In a recent judgment issued in the context of a certiorari (prerogative order) application, and in which the writer was involved, the Supreme Court of Cyprus examined the following issues:
- How service of court documents relating to a pending Cyprus
case can be effected on a person residing in Russia on the basis of
the European Convention on Mutual Assistance on Criminal Matters
- The way in which international conventions should be interpreted.
As regards the first issue the court noted that in the case in question service had been attempted by the Cyprus Ministry of Justice which had served the court documents directly at an address allegedly belonging to the accused in Russia. The Supreme Court held that this was not an acceptable method of service since the Convention provides that service must be effected via the appointed state authorities of each country. In this case the Cyprus Ministry of Justice should therefore have sent the court documents to the Russian Ministry of Justice and it was the Russian Ministry of Justice that should have served the court documents at the address of the accused in Russia. Further formalities provided for in the Convention meant to ensure that the addressee did in fact receive the court documents, had not been met either.
More important however are the general observations that the Supreme Court of Cyprus made on the way that international treaties should be interpreted.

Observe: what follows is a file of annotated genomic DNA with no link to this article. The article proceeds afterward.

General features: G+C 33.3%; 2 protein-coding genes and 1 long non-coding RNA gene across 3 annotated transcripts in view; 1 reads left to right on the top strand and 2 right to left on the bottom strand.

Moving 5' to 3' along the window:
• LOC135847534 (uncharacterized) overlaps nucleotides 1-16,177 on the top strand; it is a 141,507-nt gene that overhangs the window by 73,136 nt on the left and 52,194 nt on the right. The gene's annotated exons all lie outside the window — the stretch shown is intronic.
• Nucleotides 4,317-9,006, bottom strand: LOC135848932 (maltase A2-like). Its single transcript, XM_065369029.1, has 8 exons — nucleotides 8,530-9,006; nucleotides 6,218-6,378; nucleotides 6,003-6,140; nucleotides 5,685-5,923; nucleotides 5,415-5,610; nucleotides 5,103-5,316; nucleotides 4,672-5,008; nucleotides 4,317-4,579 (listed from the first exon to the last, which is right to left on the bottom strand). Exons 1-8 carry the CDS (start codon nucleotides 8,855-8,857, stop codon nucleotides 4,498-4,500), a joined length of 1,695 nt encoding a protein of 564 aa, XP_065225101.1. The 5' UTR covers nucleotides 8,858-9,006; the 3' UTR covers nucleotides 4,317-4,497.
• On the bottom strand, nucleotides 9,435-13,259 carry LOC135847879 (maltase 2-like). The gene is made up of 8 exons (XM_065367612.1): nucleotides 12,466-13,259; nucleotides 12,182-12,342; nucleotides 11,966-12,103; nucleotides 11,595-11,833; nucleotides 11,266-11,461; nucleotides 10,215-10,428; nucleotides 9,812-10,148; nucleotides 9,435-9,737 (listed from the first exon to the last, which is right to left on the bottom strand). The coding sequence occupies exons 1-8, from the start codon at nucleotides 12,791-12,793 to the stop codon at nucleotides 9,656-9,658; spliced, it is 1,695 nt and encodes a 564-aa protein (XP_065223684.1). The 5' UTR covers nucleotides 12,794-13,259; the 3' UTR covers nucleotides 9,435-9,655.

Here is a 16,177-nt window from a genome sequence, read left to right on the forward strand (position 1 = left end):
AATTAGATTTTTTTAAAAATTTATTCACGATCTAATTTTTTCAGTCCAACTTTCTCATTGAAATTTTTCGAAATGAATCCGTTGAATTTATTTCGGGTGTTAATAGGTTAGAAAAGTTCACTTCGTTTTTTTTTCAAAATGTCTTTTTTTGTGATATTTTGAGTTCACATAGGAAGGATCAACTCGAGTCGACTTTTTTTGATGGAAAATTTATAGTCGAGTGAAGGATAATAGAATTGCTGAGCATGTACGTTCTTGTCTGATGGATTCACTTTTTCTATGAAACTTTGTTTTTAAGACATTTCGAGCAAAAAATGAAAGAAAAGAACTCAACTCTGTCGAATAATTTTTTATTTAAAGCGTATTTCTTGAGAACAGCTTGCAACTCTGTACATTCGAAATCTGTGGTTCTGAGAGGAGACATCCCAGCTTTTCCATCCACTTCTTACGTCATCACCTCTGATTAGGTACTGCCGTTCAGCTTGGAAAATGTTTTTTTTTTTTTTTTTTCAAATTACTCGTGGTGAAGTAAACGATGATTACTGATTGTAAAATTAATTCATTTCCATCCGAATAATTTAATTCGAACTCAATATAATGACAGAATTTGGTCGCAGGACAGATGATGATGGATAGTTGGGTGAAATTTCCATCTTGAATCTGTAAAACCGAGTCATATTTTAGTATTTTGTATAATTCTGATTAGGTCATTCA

The Supreme Court noted that a violation of the sovereign rights of a foreign state occurs when service of court documents is effected on its territory in a manner that the foreign state had not expressly agreed to. Moreover, and invoking in this respect the Vienna Convention on the Law of Treaties, the Supreme Court held that international treaties must be interpreted in good faith and bearing in mind their general subject matter and aims. Also, that in interpreting international treaties the principle of restrictive interpretation is applicable. This means that in case of doubt international treaties must be interpreted in a way that ensures that no obligations are imposed on a foreign state unless it had clearly and expressly agreed to assume these.
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